What is lung disease? Symptoms, causes and prevention
Lung disease refers to problems that prevent the lungs from functioning properly. Typically, lung disease manifests as a combination of airway diseases, interstitial lung diseases and lung circulation diseases. This guide will explore such diseases, highlighting the causes, symptoms and prevention/treatments available.
What is lung disease?
Lung disease is very common in the UK and at least 2 million people have it without being diagnosed. There are various types of lung diseases, including the following:
Airway diseases cause a blockage or narrowing of the tubes that carry gases such as oxygen in and out of the lungs. As the flow of oxygen is restricted, it creates difficulties breathing and can give a feeling of ‘breathing through a straw’. The most common airway diseases include:
- Asthma is a very common type of lung disease, which usually starts in childhood though can develop at any age. This condition affects a person’s ability to breathe as it causes the lung’s airways to become narrow and swollen. Asthma attacks can be triggered by several factors including dust, allergens, pollution, exercise, and stress. It cannot be cured but the symptoms can be managed effectively with treatment.
- Chronic Obstructive Pulmonary Disease (COPD) is a condition in which the lungs become inflamed, damaged and narrowed. The inflammation leads to the thickening of the lungs’ lining and causes excessive mucus production, which both contribute to breathing difficulties. COPD can take several forms, including emphysema (which affect the air sacs) and chronic bronchitis (which affects the bronchial tube). The main cause of COPD is smoking though it can occasionally occur in people who have never smoked.
- Bronchiectasis is a condition in which the airways become abnormally wide with an excess of mucus. The result is that the lungs are more likely to become infected.
Interstitial lung diseases
The alveolar wall is the thin lining of the lungs where oxygen from breathing in is exchanged for carbon dioxide which is breathed out. Interstitial lung disease is a group of diseases in which there is inflammation or scarring of the alveolar wall. The consequence of this is that the ability of the lungs to take in oxygen becomes diminished causing breathlessness, often accompanied by a dry cough and fatigue. The most common types of interstitial lung diseases include pulmonary fibrosis and sarcoidosis.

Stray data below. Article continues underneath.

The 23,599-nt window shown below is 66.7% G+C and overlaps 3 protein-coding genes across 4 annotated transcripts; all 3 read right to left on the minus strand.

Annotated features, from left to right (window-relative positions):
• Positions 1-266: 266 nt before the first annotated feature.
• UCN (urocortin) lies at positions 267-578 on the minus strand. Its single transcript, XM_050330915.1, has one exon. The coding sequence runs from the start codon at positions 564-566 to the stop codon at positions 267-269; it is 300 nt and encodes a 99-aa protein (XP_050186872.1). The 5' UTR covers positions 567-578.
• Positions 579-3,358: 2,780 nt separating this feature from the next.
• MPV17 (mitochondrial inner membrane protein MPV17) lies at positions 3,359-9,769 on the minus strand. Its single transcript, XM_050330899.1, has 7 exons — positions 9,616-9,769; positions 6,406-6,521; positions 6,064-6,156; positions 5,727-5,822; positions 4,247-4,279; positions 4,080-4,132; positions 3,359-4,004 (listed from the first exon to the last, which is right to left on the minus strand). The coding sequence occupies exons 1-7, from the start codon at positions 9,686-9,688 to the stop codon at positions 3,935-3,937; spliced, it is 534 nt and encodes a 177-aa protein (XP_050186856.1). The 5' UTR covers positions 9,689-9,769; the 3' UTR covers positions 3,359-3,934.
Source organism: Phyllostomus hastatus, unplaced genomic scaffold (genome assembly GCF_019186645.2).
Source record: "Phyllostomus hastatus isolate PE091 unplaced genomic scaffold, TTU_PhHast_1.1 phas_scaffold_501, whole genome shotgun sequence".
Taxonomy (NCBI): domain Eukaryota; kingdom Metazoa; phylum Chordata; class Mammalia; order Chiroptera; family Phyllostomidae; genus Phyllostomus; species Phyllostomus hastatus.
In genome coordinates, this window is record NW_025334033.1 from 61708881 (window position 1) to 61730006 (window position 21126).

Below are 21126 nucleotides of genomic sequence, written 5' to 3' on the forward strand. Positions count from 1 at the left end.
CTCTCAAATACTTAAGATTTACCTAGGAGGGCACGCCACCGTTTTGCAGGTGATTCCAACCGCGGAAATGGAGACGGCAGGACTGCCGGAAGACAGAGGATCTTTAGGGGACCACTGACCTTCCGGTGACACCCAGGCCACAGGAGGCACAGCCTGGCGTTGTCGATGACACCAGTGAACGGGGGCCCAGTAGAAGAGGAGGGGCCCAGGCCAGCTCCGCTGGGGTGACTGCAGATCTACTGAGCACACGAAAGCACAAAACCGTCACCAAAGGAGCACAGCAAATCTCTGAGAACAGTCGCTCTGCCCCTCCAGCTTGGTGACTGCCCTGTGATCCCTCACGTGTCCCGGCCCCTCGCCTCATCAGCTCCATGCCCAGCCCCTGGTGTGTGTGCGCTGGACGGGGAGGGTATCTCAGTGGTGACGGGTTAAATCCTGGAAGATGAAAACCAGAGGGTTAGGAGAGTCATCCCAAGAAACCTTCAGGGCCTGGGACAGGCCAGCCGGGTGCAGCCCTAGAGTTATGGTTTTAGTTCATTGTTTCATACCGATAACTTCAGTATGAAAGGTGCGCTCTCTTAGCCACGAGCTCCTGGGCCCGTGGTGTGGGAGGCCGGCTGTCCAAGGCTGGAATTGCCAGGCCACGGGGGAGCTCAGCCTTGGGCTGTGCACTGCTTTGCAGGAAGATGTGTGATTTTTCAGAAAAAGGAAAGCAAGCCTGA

Lung circulation diseases
Lung circulation diseases are those caused by clotting, inflammation and/or scarring of the blood vessels in the lungs. They can cause respiratory problems, as well as affect heart function. The most common type of lung circulation disease is pulmonary hypertension, which causes people to get extremely out of breath when exercising.
What are the symptoms of lung disease?
The symptoms of lung disease vary between conditions and can indicate which type of lung disease you are experiencing. As a general guideline, the most common symptoms per type of lung condition are as follow:
Airway diseases symptoms:
- Chest tightness
- Shortness of breath
- Inability to inhale fully
- Coughing/coughing up mucus
Interstitial lung tissue diseases symptoms:
- Shortness of breath
- Persistent dry cough
- Loss of appetite
- Weight loss
- Swollen fingertips (clubbed fingers)
Lung circulation diseases symptoms:
- Shortness of breath
- Rapid heartbeat
- Chest pain
- Feeling faint or dizzy
- Swelling of the ankles (oedema)
What are the causes of lung disease?
Lung diseases can develop for a variety of reasons many of which are preventable but some are not. When it comes to developing lung disease, the main risk factors are:
- Occupational exposure to dust and chemicals
- Air pollution
- Genetics and family history
As lung disease is typically a long-term health problem, it is important that you look after your lungs to avoid a potentially lifelong medical issue that needs to be managed with treatments. The biggest culprit of lung disease is smoking, particularly when it comes to developing COPD and lung cancer.
How to prevent and treat lung disease
You can reduce your risk of developing lung disease by ensuring that you:
- Do not smoke and avoid second-hand smoke
- Exercise regularly
- Wash your hands regularly and avoid touching your face
- Reduce your exposure to pollutants
Lung diseases are generally long-term problems. However, there are several treatment options that can help manage symptoms.
Treatments options include:
- Quitting smoking (particularly in the case of COPD)
- Inhalers – to assist with breathing
- Medicines – also to assist with breathing
- Pulmonary rehabilitation – exercise program to strengthen the lungs
- Surgery – in severe cases
- Lung transplant – as a last resort for the most severe cases
How can I get tested for lung disease?
At Bluecrest, we offer lung function checks with our Complete Health Check package, which will assess the health of your lung and give you a ‘lung age’ if you are a smoker. Our Cancer Awareness Health Check packages also include a lung function check, as well as provide you with various cancer risk assessments.
Our health check packages all consist of in-depth, face-to-face health checks with a Health Assessment Specialist, which you can easily book online at one of over 2,000 mobile clinics available nationwide. You will receive a wide array of other key health markers and a detailed results report sent through the post.